Recall period

Variations in the recall periods used in different studies can impact the reported prevalence rates. Some studies use longer recall periods, e.g., six months, while others use shorter recall periods, e.g., one-week and one month [3,5,10]. The choice of recall period can influence the accuracy of the reported prevalence rates. Extended recall periods can be susceptible to recall bias, where participants may have difficulty accurately remembering and reporting their SM behaviours over a longer time frame. On the other hand, longer recall periods have the advantage of capturing a broader range of people who are practicing SM, including those who engage in infrequent or episodic SM. Researchers should carefully consider the trade-off between recall bias and inclusiveness when selecting the appropriate recall period for their study, taking into account the specific research objectives and the nature of the SM behaviours being investigated.

Getting information about drug names and their dosage forms

It is essential to collect information about the dosage forms of medications in SM practices. The classification of drugs as OTC or prescription-only can vary based on their specific dosage forms, since a drug may be available as OTC in one dosage form but as POM in another form. For instance, Paracetamol tablet is an OTC, while its injection is not. Therefore, questionnaires should be designed to gather information about dosage forms that have been used rather than just the drug name, enabling a more accurate assessment of SM practices.

Getting information about duration of SM

It is worthy to understand whether SM is practiced occasionally or continuously. Collecting and reporting data on the duration of SM can provide valuable insights into the patterns and frequency of selfmedication behaviours. By examining the duration of SM, researchers can better understand the temporal aspects of SM, identify potential risks or benefits associated with long-term self-medication, and develop appropriate interventions or guidelines tailored to different patterns of self-medication behaviour. Therefore, incorporating data on the duration of SM in research studies contributes to a more comprehensive understanding of self-medication practices. Prolonged SM poses a higher risk of health consequences than occasional or short-term use.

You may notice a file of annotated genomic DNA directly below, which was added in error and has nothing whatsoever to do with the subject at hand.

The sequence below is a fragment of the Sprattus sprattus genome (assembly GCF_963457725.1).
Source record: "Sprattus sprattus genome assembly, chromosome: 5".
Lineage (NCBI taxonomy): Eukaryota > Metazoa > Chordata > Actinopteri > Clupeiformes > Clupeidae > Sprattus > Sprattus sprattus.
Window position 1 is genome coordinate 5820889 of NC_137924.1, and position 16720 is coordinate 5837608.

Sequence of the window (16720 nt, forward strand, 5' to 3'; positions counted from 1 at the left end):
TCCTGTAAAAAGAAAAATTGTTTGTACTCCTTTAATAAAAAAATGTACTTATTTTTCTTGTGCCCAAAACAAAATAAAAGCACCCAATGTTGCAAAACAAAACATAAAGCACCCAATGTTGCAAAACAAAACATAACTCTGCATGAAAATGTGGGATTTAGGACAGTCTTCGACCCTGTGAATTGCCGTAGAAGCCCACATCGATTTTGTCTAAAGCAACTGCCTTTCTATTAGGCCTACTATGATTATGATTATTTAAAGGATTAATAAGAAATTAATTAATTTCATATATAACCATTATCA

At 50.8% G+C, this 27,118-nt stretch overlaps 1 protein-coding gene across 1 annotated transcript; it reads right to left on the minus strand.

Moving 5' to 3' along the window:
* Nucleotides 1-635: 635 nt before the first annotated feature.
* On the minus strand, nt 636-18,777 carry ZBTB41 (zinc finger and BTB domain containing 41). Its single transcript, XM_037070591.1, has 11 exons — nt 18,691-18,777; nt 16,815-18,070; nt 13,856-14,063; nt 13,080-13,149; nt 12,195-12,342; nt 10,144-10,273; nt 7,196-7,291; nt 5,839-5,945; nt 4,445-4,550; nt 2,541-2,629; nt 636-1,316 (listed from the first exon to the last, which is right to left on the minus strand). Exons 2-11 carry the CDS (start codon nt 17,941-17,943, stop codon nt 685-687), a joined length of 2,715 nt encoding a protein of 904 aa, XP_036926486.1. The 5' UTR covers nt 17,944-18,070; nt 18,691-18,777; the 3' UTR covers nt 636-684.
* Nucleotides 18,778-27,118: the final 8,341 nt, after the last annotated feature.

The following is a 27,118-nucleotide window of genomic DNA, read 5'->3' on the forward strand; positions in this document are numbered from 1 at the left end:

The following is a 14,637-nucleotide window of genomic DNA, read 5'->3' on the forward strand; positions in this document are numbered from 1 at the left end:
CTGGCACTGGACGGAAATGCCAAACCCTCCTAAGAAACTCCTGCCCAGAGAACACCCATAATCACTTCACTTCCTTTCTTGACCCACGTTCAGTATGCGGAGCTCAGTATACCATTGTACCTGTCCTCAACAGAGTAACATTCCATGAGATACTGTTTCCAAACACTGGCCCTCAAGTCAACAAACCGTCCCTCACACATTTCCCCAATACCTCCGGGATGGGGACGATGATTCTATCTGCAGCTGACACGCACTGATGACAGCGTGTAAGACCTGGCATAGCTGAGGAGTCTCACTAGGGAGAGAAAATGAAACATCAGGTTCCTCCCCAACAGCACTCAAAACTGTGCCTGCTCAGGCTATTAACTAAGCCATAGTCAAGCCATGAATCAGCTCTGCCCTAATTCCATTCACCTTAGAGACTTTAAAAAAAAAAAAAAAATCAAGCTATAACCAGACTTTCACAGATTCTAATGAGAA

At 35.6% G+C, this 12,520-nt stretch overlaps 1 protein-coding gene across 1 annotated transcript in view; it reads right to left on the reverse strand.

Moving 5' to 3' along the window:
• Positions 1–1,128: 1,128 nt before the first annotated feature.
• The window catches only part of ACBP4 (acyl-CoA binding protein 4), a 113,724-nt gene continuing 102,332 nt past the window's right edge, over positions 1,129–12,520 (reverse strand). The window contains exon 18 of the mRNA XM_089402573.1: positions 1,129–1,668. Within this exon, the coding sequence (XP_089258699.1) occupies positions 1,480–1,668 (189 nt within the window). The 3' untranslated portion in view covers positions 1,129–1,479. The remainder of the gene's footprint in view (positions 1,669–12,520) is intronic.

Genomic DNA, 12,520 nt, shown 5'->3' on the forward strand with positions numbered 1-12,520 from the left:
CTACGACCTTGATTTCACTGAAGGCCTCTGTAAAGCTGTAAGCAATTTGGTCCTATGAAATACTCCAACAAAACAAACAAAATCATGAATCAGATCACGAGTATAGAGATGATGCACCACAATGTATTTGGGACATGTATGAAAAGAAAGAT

Separate reporting for SM of OTC and of POMs.

Failing to make a clear distinction between these categories can lead to inaccurate assessments of the risks and appropriateness of medication use in self-care practices. Not all studies make a clear distinction between the use of OTC medications and POMs in SM. Differentiating between these two categories is crucial, as the use of POMs without medical supervision carries higher risks. Limited studies have examined the ratio of OTC and POMs in SM practices [3].

Separate reporting for SM prevalence among all participants and medication users

By solely focusing on all participants, the prevalence of SM may be underestimated. This approach may overlook individuals who engage in SM practices but did not require medications during the specified period. It is important to consider and report the prevalence among both groups: All participants and specifically those who used medication. This will be a more accurate estimation of SM prevalence and provide a comprehensive understanding of the phenomenon, including its appropriateness, risks, and influential factors. According to Daanish AF and Mushkani EA, the prevalence of self-medication among medication users was found to be twice as high as the prevalence among all participants, with rates of 64.9% and 25.16% respectively [3].


Evaluating the appropriate use of medications in self-medication practices presents difficulties, as assessing the appropriateness of each medication on an individual basis becomes impractical. It is important to acknowledge that the recommendations outlined in this article represent only the initial steps towards addressing the challenges of SM research. Further progress is required to establish comprehensive standards for studying SM.